QinetiQ team uses the back of a lorry to show how science can be fun

19 Apr 2007

Over the next two weeks, science and technology company, QinetiQ, is taking a mobile laboratory fitted out with interactive science experiments to schools located near to its sites in Scotland to show local school children how science can be fun. Around 1500 Scottish children aged between 11 and 14 are expected to visit the Lab during its Scottish tour.

Murdo MacDonald, QinetiQ’s Project Manager for the Scottish campaign, said: “We are all really enthusiastic about promoting science and technology and delighted that the ‘Lab in a Lorry’ is touring Scotland. Our volunteers on the Lab are all scientists or engineers who work at our Scottish sites and they are very excited about taking science into the community.”

The Lab will spend a week in Dunfermline before heading north to schools in the Kyle of Lochalsh, the Isle of Skye, the Uists in the Hebrides and then back to Kirkcaldy in Fife.

On board the Lab are three distinctive areas housing interactive experiments each of which is overseen by a member of the QinetiQ team. They will show the children how to drill for oil, demonstrate how a glass vibrates from the effects of sound and get them to test the strength of everyday materials such as paper. This latter impact tester experiment was designed by some of QinetiQ’s own graduates.

This will be the sixth time QinetiQ has taken the mobile laboratory, which is an Institute of Physics initiative, on the road to visit schools located near to its UK sites, but the first time the Lab has gone north to Scotland. A free service to schools, the ‘Lab in a Lorry’ hopes to inspire students to choose a career path in science or engineering. Over the last two years QinetiQ sponsorship has taken the Lab to English schools in Wiltshire, Worcestershire, Hampshire and Dorset where more than 4000 students have been inspired by the ‘hands on’ science experience.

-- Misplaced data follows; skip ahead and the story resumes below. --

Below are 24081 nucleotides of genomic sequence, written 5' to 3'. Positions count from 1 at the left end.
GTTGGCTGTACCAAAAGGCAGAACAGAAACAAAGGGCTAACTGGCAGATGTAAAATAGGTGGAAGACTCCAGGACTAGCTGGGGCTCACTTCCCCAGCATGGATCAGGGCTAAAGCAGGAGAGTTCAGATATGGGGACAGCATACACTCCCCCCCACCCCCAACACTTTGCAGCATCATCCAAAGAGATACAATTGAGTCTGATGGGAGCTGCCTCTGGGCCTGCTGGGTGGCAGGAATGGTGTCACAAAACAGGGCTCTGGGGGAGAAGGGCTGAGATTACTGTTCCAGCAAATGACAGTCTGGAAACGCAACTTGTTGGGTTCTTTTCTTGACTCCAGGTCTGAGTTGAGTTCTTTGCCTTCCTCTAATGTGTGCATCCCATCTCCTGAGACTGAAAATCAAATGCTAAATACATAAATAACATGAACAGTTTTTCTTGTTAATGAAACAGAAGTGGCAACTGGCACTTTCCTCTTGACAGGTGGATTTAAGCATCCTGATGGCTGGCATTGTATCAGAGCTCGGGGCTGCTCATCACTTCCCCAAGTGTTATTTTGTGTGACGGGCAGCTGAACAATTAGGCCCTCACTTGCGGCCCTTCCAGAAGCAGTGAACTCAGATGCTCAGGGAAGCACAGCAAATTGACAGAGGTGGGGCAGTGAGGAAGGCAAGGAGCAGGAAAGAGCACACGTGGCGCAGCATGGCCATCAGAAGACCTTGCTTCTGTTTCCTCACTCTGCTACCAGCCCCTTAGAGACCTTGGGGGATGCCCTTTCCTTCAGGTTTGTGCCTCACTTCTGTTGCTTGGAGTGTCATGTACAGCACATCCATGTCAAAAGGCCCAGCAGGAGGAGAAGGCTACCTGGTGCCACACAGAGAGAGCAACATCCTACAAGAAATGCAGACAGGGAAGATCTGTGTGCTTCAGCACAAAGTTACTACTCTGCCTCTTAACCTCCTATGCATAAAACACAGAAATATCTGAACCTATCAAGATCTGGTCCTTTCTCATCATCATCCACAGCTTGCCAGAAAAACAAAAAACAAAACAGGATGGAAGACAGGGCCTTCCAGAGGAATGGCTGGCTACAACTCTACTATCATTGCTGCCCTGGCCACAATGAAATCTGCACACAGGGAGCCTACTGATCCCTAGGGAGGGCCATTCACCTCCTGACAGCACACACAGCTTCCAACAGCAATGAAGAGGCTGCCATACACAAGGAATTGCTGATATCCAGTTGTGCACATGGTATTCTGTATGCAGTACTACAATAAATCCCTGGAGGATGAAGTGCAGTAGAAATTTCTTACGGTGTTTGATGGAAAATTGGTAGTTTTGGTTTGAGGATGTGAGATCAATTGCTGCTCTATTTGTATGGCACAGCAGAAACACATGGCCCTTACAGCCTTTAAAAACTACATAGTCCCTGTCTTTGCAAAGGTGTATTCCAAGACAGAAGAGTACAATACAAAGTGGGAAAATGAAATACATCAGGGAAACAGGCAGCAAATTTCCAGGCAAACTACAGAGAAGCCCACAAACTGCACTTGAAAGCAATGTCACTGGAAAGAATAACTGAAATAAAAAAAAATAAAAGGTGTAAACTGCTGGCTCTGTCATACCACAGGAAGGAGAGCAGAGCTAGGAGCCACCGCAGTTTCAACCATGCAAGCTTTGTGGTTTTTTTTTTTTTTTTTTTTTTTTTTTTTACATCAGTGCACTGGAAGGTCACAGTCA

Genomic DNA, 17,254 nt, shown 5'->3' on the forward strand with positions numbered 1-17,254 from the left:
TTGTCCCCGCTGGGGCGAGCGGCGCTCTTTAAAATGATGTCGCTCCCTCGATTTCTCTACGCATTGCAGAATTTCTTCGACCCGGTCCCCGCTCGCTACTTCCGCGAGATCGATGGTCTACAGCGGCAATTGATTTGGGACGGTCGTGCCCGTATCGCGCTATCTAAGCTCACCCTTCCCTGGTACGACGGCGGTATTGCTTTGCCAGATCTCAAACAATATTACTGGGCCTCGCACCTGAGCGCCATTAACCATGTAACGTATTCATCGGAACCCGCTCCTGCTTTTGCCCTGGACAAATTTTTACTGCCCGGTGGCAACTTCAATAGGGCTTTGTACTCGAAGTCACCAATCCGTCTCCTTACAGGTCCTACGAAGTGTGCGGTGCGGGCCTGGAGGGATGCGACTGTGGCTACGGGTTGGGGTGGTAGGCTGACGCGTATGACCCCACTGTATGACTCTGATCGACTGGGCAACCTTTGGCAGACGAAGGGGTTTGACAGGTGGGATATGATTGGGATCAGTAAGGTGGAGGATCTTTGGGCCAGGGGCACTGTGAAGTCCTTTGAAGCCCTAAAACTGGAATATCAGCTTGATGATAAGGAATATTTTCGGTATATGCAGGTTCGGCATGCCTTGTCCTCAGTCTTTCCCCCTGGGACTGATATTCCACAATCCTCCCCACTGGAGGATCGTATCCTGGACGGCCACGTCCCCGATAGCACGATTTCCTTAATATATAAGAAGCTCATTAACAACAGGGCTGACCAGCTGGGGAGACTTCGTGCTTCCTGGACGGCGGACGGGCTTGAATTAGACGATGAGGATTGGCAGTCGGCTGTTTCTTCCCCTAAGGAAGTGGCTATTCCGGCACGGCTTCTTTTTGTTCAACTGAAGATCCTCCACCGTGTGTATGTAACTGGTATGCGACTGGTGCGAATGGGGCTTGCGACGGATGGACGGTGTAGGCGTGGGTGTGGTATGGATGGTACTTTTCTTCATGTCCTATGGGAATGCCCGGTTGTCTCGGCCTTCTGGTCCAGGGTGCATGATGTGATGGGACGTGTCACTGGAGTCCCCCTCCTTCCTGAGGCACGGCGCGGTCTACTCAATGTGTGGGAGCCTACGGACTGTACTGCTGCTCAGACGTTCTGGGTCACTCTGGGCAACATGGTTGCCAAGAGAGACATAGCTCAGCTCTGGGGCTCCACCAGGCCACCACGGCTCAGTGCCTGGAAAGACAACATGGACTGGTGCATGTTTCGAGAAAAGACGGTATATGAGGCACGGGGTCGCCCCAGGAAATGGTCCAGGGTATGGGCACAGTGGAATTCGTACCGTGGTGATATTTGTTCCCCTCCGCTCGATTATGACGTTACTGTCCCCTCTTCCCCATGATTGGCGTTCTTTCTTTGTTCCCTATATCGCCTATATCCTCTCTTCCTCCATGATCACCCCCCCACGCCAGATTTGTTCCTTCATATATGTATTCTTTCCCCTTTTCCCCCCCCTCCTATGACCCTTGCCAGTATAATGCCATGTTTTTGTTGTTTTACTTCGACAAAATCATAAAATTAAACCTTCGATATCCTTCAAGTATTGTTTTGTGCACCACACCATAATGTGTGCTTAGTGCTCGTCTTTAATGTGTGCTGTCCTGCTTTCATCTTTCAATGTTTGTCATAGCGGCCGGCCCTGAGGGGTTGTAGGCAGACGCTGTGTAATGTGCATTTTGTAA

As a science and technology company, QinetiQ is very keen to encourage and promote science and engineering where it can and twenty-six year old Jonathan Parry from Broadford on the Isle of Skye is one of the beneficiaries of this enthusiasm. Earlier this year, Jonathan took up a full time position as an electronics engineer with QinetiQ at the MOD’s British Underwater Test and Evaluation Centre (BUTEC) in Kyle of Lochalsh after completing 2.5 years combining on the job training at QinetiQ with day release classes at Inverness College. His hard work resulted in him becoming the first person in Scotland to graduate with a Modern Apprenticeship at degree level.

As one of Europe’s largest employers of scientists, QinetiQ can and does contribute to the Government’s objective of creating a knowledge society and economy in the UK. The company makes available the skills, knowledge, commitment and enthusiasm of its experts to help the Government deliver enhanced UK STEM (Science, Technology, Engineering and Maths) education and adult technical literacy.

QinetiQ People Who Know How
QinetiQ team uses the back of a lorry to show how science can be fun